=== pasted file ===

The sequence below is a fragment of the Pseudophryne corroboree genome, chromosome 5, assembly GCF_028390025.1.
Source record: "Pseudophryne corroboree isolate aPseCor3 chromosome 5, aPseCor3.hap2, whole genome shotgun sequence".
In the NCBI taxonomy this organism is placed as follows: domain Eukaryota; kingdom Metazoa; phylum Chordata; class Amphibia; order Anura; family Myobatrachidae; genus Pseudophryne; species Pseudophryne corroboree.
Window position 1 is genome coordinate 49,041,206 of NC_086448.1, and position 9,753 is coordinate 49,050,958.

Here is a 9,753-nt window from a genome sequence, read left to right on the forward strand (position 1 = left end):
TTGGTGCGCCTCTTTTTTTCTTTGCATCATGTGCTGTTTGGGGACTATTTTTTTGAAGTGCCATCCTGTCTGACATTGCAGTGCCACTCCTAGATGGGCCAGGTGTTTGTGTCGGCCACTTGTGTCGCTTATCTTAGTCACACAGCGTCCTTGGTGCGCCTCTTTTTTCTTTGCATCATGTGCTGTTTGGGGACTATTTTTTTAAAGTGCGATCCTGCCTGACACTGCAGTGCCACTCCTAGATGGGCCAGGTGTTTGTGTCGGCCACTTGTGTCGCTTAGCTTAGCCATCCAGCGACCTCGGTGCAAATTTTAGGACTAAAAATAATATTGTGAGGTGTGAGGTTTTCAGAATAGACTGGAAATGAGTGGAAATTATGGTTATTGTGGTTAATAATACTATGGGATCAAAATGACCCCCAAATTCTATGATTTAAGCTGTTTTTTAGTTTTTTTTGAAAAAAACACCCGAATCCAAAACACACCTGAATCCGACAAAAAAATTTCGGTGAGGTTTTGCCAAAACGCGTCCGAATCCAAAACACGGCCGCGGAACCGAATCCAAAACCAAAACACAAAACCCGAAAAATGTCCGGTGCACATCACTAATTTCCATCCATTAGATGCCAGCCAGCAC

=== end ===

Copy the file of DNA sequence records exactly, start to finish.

The sequence below is a fragment of the Pseudophryne corroboree genome, chromosome 5, assembly GCF_028390025.1.
Source record: "Pseudophryne corroboree isolate aPseCor3 chromosome 5, aPseCor3.hap2, whole genome shotgun sequence".
In the NCBI taxonomy this organism is placed as follows: domain Eukaryota; kingdom Metazoa; phylum Chordata; class Amphibia; order Anura; family Myobatrachidae; genus Pseudophryne; species Pseudophryne corroboree.
Window position 1 is genome coordinate 49,041,206 of NC_086448.1, and position 9,753 is coordinate 49,050,958.

Here is a 9,753-nt window from a genome sequence, read left to right on the forward strand (position 1 = left end):
TTGGTGCGCCTCTTTTTTTCTTTGCATCATGTGCTGTTTGGGGACTATTTTTTTGAAGTGCCATCCTGTCTGACATTGCAGTGCCACTCCTAGATGGGCCAGGTGTTTGTGTCGGCCACTTGTGTCGCTTATCTTAGTCACACAGCGTCCTTGGTGCGCCTCTTTTTTCTTTGCATCATGTGCTGTTTGGGGACTATTTTTTTAAAGTGCGATCCTGCCTGACACTGCAGTGCCACTCCTAGATGGGCCAGGTGTTTGTGTCGGCCACTTGTGTCGCTTAGCTTAGCCATCCAGCGACCTCGGTGCAAATTTTAGGACTAAAAATAATATTGTGAGGTGTGAGGTTTTCAGAATAGACTGGAAATGAGTGGAAATTATGGTTATTGTGGTTAATAATACTATGGGATCAAAATGACCCCCAAATTCTATGATTTAAGCTGTTTTTTAGTTTTTTTTGAAAAAAACACCCGAATCCAAAACACACCTGAATCCGACAAAAAAATTTCGGTGAGGTTTTGCCAAAACGCGTCCGAATCCAAAACACGGCCGCGGAACCGAATCCAAAACCAAAACACAAAACCCGAAAAATGTCCGGTGCACATCACTAATTTCCATCCATTAGATGCCAGCCAGCAC